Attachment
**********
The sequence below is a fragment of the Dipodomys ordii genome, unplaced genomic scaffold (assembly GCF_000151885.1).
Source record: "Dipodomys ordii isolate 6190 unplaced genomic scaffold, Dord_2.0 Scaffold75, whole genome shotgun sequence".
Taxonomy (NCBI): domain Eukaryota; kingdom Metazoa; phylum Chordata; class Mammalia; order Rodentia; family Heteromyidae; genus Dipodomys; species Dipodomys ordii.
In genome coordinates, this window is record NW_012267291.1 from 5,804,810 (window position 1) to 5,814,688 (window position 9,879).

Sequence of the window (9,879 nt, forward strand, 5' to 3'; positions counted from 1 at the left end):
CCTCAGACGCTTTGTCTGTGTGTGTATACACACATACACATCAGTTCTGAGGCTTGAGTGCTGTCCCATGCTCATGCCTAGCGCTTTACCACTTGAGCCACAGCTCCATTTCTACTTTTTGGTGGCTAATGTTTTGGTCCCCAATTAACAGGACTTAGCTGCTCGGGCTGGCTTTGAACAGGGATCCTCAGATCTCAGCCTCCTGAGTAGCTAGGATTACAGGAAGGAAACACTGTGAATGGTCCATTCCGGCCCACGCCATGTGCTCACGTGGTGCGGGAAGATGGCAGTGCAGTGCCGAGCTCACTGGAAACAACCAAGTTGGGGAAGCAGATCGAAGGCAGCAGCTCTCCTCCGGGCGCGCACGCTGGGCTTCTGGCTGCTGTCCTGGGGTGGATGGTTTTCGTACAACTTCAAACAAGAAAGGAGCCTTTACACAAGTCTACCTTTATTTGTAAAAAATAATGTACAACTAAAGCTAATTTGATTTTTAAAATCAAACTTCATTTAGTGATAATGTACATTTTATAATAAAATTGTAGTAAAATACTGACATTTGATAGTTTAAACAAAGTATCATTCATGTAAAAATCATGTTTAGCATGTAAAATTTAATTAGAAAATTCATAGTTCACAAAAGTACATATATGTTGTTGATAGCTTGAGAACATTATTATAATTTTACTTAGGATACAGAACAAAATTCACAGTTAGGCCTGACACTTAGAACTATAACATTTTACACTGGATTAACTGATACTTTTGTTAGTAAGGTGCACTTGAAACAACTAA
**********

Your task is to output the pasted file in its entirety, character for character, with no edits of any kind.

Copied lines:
The sequence below is a fragment of the Dipodomys ordii genome, unplaced genomic scaffold (assembly GCF_000151885.1).
Source record: "Dipodomys ordii isolate 6190 unplaced genomic scaffold, Dord_2.0 Scaffold75, whole genome shotgun sequence".
Taxonomy (NCBI): domain Eukaryota; kingdom Metazoa; phylum Chordata; class Mammalia; order Rodentia; family Heteromyidae; genus Dipodomys; species Dipodomys ordii.
In genome coordinates, this window is record NW_012267291.1 from 5,804,810 (window position 1) to 5,814,688 (window position 9,879).

Sequence of the window (9,879 nt, forward strand, 5' to 3'; positions counted from 1 at the left end):
CCTCAGACGCTTTGTCTGTGTGTGTATACACACATACACATCAGTTCTGAGGCTTGAGTGCTGTCCCATGCTCATGCCTAGCGCTTTACCACTTGAGCCACAGCTCCATTTCTACTTTTTGGTGGCTAATGTTTTGGTCCCCAATTAACAGGACTTAGCTGCTCGGGCTGGCTTTGAACAGGGATCCTCAGATCTCAGCCTCCTGAGTAGCTAGGATTACAGGAAGGAAACACTGTGAATGGTCCATTCCGGCCCACGCCATGTGCTCACGTGGTGCGGGAAGATGGCAGTGCAGTGCCGAGCTCACTGGAAACAACCAAGTTGGGGAAGCAGATCGAAGGCAGCAGCTCTCCTCCGGGCGCGCACGCTGGGCTTCTGGCTGCTGTCCTGGGGTGGATGGTTTTCGTACAACTTCAAACAAGAAAGGAGCCTTTACACAAGTCTACCTTTATTTGTAAAAAATAATGTACAACTAAAGCTAATTTGATTTTTAAAATCAAACTTCATTTAGTGATAATGTACATTTTATAATAAAATTGTAGTAAAATACTGACATTTGATAGTTTAAACAAAGTATCATTCATGTAAAAATCATGTTTAGCATGTAAAATTTAATTAGAAAATTCATAGTTCACAAAAGTACATATATGTTGTTGATAGCTTGAGAACATTATTATAATTTTACTTAGGATACAGAACAAAATTCACAGTTAGGCCTGACACTTAGAACTATAACATTTTACACTGGATTAACTGATACTTTTGTTAGTAAGGTGCACTTGAAACAACTAA